"You should remember your own history," was Wallstrom's message to her eastern neighbors.
During World War Two, Finland fought two wars with the Soviet Union; Sweden, which maintained neutrality during the war, gave refuge to thousands of Finnish children.
"We then took in more than 70,000 war children from Finland for safety," said Wallstrom on Friday.
Wallstrom's Finnish counterpart, Timo Soini, is leader of the Finns Party, the second most popular party in Finland, which holds an anti-immigration stance. The party formed a coalition government with the Center Party and the National Coalition Party after winning the second largest number of seats in April's parliamentary elections.
In August the Finnish interior ministry announced that it expected to receive up 15,000 asylum applications this year, four times higher than in 2014.
While Finland's Prime Minister Juha Sipila, of the Center Party, called on Saturday for a "show of compassion" amid the refugee crisis, and even promised to open his home in Oulu to asylum seekers, Soini has spoken out against plans from the European Commission to impose quotas on the number of refugees that EU member states must accept.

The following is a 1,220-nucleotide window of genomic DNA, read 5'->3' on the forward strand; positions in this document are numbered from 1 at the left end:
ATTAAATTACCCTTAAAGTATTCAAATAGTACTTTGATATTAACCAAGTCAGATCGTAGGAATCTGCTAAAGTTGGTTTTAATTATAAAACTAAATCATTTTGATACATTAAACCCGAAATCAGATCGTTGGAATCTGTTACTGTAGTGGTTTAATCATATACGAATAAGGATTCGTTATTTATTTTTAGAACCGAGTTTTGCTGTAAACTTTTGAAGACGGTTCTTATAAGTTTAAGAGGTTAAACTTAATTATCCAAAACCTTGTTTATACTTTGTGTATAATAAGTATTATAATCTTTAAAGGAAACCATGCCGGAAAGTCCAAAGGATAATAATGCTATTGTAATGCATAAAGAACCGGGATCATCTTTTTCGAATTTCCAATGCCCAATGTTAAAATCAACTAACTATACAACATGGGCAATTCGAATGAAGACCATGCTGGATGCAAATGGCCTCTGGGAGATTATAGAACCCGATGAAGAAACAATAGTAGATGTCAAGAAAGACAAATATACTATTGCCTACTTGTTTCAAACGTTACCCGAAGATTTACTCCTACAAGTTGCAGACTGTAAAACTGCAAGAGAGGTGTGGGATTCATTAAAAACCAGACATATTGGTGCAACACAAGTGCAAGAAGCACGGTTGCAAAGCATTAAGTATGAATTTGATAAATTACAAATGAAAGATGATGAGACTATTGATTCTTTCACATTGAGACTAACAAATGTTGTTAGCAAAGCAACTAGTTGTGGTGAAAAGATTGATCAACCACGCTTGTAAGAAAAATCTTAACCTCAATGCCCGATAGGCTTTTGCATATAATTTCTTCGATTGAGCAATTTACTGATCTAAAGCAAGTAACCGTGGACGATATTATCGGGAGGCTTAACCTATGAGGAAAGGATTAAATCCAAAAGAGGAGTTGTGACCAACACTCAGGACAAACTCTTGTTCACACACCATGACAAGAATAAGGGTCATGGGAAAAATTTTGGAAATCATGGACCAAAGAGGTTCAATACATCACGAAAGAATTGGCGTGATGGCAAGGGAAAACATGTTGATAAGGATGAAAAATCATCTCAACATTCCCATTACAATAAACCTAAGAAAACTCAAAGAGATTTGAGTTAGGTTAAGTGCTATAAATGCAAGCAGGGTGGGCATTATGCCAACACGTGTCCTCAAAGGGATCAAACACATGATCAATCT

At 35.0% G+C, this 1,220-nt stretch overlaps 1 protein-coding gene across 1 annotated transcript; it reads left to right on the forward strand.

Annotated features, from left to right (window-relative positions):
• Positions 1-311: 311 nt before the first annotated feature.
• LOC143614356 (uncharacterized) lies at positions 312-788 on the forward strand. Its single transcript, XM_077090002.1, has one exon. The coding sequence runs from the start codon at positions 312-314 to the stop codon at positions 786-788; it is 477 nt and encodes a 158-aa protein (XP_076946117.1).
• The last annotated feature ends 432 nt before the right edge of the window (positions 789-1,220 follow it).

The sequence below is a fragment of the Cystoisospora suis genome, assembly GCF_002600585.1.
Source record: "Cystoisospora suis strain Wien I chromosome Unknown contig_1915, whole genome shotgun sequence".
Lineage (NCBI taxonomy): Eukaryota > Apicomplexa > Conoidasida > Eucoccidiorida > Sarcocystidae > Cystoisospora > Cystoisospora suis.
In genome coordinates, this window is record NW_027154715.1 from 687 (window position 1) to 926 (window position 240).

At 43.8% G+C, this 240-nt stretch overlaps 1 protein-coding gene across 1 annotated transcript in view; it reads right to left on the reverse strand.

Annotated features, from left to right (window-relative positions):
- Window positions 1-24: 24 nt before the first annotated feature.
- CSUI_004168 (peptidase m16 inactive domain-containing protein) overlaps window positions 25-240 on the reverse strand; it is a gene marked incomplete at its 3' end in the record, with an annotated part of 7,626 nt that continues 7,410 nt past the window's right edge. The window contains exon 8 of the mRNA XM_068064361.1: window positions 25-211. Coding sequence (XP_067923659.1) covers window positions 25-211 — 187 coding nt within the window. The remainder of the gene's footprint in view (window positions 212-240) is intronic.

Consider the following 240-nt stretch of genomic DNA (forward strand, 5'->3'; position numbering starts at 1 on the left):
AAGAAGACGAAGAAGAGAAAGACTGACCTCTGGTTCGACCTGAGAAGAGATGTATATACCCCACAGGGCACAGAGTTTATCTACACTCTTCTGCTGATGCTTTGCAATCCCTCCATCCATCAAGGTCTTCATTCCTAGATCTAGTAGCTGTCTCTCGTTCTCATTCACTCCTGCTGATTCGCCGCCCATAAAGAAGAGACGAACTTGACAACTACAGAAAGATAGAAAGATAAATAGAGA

Soini, Wallstrom, and other EU foreign ministers met to discuss the issue at the EU meeting, which was held on Friday and Saturday in Luxembourg.
Wallstrom, a member of the Swedish Social Democrats, remarked on Friday that the current refugee crisis puts the credibility of the EU at stake, and that Finland is not the only country she feels is not shouldering its share of the burden.
"Both we and Germany will point out that we take a disproportionately large responsibility and unfortunately there are other countries doing very little," said Wallstrom, before the meeting.
Sweden in 2014 accepted more than 33,000 asylum applications, or 3,424 asylum seekers for every one million people in Sweden, far more per capita than any other European country. Germany, which granted asylum to 48,000 refugees, was next with 589 asylum seekers per one million Germans.